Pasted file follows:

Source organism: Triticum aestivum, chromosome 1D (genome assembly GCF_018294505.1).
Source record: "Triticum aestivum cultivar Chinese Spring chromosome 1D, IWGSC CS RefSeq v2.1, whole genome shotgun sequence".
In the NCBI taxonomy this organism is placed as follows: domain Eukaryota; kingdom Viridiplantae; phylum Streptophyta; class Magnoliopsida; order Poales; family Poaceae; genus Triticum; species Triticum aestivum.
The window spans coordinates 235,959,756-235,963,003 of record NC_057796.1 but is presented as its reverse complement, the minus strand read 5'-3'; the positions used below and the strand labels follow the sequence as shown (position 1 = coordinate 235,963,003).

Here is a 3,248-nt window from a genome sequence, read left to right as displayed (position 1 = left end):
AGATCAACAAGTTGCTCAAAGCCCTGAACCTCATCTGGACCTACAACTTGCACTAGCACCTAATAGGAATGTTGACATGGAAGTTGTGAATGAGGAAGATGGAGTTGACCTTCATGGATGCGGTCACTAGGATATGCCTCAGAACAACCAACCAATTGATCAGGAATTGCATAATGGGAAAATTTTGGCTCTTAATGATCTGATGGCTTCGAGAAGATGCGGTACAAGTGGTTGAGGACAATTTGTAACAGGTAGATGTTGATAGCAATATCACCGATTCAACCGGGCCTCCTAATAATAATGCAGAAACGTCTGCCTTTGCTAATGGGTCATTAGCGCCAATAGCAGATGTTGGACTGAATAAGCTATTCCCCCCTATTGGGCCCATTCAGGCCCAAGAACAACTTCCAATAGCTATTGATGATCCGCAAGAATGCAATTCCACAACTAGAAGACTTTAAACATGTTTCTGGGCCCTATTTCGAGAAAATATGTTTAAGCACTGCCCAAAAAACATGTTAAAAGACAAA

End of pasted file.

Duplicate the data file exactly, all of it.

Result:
Source organism: Triticum aestivum, chromosome 1D (genome assembly GCF_018294505.1).
Source record: "Triticum aestivum cultivar Chinese Spring chromosome 1D, IWGSC CS RefSeq v2.1, whole genome shotgun sequence".
In the NCBI taxonomy this organism is placed as follows: domain Eukaryota; kingdom Viridiplantae; phylum Streptophyta; class Magnoliopsida; order Poales; family Poaceae; genus Triticum; species Triticum aestivum.
The window spans coordinates 235,959,756-235,963,003 of record NC_057796.1 but is presented as its reverse complement, the minus strand read 5'-3'; the positions used below and the strand labels follow the sequence as shown (position 1 = coordinate 235,963,003).

Here is a 3,248-nt window from a genome sequence, read left to right as displayed (position 1 = left end):
AGATCAACAAGTTGCTCAAAGCCCTGAACCTCATCTGGACCTACAACTTGCACTAGCACCTAATAGGAATGTTGACATGGAAGTTGTGAATGAGGAAGATGGAGTTGACCTTCATGGATGCGGTCACTAGGATATGCCTCAGAACAACCAACCAATTGATCAGGAATTGCATAATGGGAAAATTTTGGCTCTTAATGATCTGATGGCTTCGAGAAGATGCGGTACAAGTGGTTGAGGACAATTTGTAACAGGTAGATGTTGATAGCAATATCACCGATTCAACCGGGCCTCCTAATAATAATGCAGAAACGTCTGCCTTTGCTAATGGGTCATTAGCGCCAATAGCAGATGTTGGACTGAATAAGCTATTCCCCCCTATTGGGCCCATTCAGGCCCAAGAACAACTTCCAATAGCTATTGATGATCCGCAAGAATGCAATTCCACAACTAGAAGACTTTAAACATGTTTCTGGGCCCTATTTCGAGAAAATATGTTTAAGCACTGCCCAAAAAACATGTTAAAAGACAAA